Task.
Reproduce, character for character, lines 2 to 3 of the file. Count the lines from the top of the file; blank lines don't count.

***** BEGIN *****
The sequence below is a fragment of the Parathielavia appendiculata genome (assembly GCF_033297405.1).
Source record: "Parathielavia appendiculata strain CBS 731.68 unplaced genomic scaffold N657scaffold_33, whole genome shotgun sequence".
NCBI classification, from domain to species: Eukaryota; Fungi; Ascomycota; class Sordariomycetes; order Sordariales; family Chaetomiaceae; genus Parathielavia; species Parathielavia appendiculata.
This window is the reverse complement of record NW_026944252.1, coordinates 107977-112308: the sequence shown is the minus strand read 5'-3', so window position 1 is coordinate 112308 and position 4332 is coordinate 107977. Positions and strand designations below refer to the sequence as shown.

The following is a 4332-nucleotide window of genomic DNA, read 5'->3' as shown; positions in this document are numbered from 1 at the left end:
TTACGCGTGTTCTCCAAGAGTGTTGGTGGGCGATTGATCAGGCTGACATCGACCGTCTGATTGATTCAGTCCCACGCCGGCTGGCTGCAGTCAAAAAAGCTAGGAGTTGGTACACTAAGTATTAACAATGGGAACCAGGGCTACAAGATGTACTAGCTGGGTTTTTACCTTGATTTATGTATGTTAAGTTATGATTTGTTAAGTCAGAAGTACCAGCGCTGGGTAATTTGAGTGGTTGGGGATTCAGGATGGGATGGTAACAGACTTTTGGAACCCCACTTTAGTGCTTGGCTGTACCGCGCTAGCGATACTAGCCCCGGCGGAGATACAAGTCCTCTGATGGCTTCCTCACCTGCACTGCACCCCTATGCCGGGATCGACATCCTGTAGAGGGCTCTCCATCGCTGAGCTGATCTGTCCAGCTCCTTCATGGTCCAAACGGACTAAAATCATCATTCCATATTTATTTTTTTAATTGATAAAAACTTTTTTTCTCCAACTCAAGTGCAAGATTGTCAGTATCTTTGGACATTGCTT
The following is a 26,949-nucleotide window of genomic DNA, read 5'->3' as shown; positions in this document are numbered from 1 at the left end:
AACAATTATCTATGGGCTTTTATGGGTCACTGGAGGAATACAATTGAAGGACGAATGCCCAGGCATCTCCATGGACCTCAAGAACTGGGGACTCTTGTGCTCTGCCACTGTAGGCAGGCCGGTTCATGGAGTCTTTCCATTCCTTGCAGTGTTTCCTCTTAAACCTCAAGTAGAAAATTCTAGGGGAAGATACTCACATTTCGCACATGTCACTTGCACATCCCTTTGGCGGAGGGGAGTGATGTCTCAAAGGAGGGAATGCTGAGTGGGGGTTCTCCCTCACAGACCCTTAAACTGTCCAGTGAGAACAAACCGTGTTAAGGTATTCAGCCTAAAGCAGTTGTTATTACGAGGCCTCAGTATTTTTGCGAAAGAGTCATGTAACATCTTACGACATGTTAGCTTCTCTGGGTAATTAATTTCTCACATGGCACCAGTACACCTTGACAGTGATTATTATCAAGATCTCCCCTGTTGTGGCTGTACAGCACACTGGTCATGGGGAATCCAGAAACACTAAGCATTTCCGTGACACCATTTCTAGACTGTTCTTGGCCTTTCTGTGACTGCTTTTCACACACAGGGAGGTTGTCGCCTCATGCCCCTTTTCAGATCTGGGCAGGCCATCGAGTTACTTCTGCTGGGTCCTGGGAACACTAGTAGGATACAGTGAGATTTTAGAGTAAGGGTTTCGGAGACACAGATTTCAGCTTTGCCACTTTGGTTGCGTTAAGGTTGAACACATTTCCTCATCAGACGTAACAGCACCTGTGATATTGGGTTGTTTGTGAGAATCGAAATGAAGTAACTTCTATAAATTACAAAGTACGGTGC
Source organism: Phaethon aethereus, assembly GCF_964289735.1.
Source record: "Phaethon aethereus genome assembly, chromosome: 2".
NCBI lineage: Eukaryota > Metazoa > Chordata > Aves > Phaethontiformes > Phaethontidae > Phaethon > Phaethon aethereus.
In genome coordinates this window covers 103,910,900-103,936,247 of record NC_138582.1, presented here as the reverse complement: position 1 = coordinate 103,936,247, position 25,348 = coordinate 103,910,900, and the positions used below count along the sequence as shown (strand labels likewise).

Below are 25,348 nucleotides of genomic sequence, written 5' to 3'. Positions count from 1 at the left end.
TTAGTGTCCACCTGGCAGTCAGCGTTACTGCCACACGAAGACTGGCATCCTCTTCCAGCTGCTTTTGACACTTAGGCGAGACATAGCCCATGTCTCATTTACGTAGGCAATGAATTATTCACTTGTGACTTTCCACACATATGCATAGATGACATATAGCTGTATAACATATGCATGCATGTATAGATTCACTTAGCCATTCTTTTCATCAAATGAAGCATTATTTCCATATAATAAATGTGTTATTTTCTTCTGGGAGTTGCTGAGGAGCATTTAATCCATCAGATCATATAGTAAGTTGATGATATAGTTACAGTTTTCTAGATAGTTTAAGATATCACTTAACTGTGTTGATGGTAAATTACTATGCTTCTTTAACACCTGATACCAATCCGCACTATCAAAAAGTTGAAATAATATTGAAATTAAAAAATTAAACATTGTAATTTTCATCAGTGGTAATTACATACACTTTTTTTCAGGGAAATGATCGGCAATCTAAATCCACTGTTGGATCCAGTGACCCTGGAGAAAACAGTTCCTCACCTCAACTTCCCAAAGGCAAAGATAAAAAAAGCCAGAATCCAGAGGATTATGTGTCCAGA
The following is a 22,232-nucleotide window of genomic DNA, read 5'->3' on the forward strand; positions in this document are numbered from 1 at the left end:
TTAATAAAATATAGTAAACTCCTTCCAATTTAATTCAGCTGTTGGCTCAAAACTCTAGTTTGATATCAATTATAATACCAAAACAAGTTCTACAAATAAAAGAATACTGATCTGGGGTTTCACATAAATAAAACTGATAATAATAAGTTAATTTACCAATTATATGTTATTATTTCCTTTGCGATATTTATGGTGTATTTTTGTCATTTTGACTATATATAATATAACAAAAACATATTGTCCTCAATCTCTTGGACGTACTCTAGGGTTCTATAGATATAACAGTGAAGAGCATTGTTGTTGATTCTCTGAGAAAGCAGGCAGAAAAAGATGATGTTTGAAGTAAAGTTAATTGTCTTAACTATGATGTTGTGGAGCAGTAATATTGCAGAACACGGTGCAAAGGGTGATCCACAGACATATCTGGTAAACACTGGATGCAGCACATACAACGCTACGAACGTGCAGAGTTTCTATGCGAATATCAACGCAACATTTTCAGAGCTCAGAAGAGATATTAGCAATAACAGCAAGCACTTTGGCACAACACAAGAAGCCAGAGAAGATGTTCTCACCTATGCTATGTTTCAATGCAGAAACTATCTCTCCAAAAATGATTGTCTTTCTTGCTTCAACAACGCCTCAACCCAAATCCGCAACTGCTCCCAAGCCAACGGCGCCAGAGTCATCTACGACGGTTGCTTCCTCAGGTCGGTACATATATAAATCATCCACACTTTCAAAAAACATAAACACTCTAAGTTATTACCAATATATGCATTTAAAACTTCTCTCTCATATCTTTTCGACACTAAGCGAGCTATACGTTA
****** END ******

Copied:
Source record: "Parathielavia appendiculata strain CBS 731.68 unplaced genomic scaffold N657scaffold_33, whole genome shotgun sequence".
NCBI classification, from domain to species: Eukaryota; Fungi; Ascomycota; class Sordariomycetes; order Sordariales; family Chaetomiaceae; genus Parathielavia; species Parathielavia appendiculata.